Thursday, November 21, 2013

Foreword by Hugh Johnson


In the past five years, by my count, only two new wine books did not feature a foreword by Hugh Johnson. One of the two books was written by him, and the other was by Natalie MacLean. The two books are a little hard to tell apart, though MacLean’s book has a foreword by Jayson Blair.

Actually, Johnson’s ubiquitous forewords read eerily the same, no matter what the wine book and who the author. I began to get suspicious. And then I remembered. I’d seen his forewords before, in an old copy of Mad Libs, originally published in the mid-1980’s. It took some digging, but I finally found the Mad Lib I was looking for. If you’re ever asked to write the foreword to a wine book, and what are the (tasteless adjective) chances you will, (slang for someone very stupid), here is your template. It works for Hugh!


                                           

                                              Foreword

Just when (second person pronoun) think there is nothing new to 

say about wine, along comes (author’s name). You’re holding in 

your (anatomical part) a wine book that manages to (bodily noise) 

about wine to novices in a way that is both provocative and (oh, 

just pick a goddam adjective). I found myself (verb) aloud how 

(author’s name) has managed such a remarkable piece of 

(noun).

When I first began (gerund) about wine, I never dreamed that I’d 


be so (adjective). Or that wine would become so much a part of 

every day (activity). Now it seems that everyone (verb) a glass of 

wine with every (noun). Never in the history of man has wine been 

more (adjective). And, for that, we have a new generation of 

writers to thank, most notably (author’s name). I tip my 

(appendage) to him/her, and hope he/she grabs it and (verb) it all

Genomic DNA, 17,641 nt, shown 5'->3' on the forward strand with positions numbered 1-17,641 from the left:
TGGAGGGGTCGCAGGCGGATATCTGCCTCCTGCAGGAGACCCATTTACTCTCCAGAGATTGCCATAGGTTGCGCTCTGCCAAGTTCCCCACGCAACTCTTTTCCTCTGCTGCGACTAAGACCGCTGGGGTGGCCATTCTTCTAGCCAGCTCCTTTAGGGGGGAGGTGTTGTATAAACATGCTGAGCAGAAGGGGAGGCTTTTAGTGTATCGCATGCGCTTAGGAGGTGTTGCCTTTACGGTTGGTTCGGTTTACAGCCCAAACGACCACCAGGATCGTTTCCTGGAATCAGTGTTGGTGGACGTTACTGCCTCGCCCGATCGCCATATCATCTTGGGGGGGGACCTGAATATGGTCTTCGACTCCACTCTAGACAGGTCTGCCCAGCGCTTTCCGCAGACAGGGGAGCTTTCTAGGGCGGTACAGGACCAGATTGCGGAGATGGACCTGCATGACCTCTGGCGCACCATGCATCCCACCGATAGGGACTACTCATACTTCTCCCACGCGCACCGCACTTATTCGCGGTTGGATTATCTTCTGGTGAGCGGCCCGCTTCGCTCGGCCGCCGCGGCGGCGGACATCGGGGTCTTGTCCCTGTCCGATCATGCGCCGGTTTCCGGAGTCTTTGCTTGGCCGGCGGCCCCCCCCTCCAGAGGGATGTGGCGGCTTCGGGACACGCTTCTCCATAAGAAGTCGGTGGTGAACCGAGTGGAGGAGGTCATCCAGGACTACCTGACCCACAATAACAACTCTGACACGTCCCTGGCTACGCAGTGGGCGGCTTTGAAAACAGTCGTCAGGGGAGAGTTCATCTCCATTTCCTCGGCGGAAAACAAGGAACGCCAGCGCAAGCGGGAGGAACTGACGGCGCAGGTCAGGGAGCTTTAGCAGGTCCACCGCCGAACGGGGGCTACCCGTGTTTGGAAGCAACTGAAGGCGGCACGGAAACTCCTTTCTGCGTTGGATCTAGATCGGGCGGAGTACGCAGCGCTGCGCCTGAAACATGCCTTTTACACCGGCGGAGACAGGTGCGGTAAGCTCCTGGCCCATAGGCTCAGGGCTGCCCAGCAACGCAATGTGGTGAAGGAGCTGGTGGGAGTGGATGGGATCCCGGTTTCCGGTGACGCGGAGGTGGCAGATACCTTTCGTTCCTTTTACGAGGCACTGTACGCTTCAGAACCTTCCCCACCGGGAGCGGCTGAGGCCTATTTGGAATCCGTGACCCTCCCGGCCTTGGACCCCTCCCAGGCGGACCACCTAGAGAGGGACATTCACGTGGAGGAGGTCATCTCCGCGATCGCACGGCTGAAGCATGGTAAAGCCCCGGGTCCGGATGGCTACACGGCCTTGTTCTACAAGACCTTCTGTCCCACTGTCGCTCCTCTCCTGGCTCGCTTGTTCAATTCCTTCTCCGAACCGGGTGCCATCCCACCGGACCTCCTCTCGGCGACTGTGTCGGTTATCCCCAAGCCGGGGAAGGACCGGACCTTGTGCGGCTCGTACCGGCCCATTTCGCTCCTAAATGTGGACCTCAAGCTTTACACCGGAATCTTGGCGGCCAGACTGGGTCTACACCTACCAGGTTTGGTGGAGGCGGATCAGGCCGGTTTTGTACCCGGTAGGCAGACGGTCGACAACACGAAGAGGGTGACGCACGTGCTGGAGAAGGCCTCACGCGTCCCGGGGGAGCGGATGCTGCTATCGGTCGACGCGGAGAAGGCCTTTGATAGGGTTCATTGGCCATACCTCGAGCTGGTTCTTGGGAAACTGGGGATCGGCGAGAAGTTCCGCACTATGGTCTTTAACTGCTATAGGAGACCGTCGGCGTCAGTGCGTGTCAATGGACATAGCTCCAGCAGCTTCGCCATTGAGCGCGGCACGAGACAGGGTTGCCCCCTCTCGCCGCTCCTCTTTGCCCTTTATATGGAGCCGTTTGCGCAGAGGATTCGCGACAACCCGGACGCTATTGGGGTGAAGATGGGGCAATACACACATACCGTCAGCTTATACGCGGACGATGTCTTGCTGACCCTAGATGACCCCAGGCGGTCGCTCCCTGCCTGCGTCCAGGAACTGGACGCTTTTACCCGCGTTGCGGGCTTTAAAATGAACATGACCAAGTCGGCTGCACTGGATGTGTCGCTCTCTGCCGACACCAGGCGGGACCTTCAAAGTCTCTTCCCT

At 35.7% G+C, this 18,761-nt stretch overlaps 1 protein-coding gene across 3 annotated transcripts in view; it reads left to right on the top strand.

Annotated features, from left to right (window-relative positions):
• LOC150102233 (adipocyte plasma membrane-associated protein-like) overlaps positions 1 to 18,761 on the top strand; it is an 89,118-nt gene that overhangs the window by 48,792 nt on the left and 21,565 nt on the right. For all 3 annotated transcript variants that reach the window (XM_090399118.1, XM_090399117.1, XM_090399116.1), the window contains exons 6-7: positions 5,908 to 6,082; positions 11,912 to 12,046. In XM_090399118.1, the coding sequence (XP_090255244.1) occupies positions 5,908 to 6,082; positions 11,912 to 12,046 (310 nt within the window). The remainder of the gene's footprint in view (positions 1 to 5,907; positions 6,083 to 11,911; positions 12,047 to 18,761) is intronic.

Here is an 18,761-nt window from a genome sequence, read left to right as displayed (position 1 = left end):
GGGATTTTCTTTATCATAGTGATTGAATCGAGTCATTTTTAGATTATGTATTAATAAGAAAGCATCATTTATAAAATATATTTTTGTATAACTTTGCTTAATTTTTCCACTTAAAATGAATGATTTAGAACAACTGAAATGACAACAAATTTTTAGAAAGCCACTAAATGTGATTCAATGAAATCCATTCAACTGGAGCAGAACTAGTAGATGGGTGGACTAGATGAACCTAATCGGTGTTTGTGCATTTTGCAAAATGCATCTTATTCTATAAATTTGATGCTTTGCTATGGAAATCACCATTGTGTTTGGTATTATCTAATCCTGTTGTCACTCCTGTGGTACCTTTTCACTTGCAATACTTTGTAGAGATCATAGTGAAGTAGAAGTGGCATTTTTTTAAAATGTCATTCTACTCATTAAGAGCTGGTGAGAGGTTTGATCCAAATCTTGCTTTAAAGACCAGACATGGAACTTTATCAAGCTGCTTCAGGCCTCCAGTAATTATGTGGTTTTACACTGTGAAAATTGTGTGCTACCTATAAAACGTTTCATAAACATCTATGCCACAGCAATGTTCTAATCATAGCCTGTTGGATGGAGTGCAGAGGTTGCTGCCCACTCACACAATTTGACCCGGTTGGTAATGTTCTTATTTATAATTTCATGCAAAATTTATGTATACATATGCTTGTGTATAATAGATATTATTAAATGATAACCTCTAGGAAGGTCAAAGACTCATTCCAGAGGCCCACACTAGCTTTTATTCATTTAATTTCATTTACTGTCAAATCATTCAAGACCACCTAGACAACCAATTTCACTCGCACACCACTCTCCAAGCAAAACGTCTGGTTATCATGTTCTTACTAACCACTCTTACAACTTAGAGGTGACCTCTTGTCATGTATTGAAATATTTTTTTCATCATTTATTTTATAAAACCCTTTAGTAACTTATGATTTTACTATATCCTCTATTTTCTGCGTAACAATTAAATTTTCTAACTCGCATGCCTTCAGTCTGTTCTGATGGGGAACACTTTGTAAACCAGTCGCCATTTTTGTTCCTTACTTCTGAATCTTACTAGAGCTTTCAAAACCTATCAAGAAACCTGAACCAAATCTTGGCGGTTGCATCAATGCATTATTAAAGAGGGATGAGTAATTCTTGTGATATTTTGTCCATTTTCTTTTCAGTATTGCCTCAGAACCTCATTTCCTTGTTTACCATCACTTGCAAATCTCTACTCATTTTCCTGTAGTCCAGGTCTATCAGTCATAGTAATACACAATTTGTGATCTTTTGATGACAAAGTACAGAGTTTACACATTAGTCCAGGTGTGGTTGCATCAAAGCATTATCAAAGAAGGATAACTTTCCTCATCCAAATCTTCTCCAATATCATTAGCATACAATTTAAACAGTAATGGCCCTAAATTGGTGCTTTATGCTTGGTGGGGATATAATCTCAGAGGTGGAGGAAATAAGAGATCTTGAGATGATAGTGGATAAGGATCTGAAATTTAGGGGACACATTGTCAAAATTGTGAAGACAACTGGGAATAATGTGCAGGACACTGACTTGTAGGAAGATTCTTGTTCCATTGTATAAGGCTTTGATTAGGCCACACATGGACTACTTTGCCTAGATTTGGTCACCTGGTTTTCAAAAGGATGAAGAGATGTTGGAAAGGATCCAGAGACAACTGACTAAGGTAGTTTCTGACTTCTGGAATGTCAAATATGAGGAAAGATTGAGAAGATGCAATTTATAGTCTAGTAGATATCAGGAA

night long.

Human history and wine go together like love and (sexual position)


If you try to separate the two, someone’s (noun) gets hurt. 

(Author’s name) understands this, and is able to explain (plural 

noun) and wine in a manner that even a (animal) would be able to 

understand. He/she’s a (title) of wine, and there are only (number) 

of those in the world. It would be wise of you to (verb) him/her, and 

the (beast of burden) he/she rode in on.

In this (adjective) book, one that I wish that I’d (verb—past tense)


you’ll find the answers to many questions you may have about wine 

and (noun). What is the proper way to (verb) wine? (Author’s 

name) does a (adjective) job of explaining why putting wine in your 

(orifice) is just the beginning, remembering that your (orifice) is 

more than likely quite different than his/her (orifice). Vive le 

(French word)! This is just one of the many (plural noun) that 

(author’s name) provides in this (adjective) book.

My favorite wines have always been from (obscure French 


appellation). I want to savor a glass on my death (furniture). And 

when I do, you can be sure that this will be the book folded calmly 

across my (body part)



27 comments:

Daniel said...

So tempted to have my kids help me choose the words to fill this out... but, of course, not read it to them.

Classic.

Happy Thursday!

Thomas said...

Two (plural noun) up!

Holly said...

Two days in a row! I am printing this out and we'll do a forward for YOUR book using it.

Steve Lay said...

james Conaway has written 2 good books on Wine Country and Vivienne Sosnowski wrote a book within the past 2 years that is good. I have never read a foreward. And I care even less, assuming that is possible, about short celebrity reviews (usually one sentence in length)of books. All these do is perpetuate a nasty virus amongst the elites from open mouth slobbering on each other.

Ron Washam, HMW said...

Daniel,
Mad Libs was a huge deal when I was a kid. Which is a great reminder of how stupid kids are. The guys who came up with it, a couple of comedy writers for Steve Allen, made a fortune.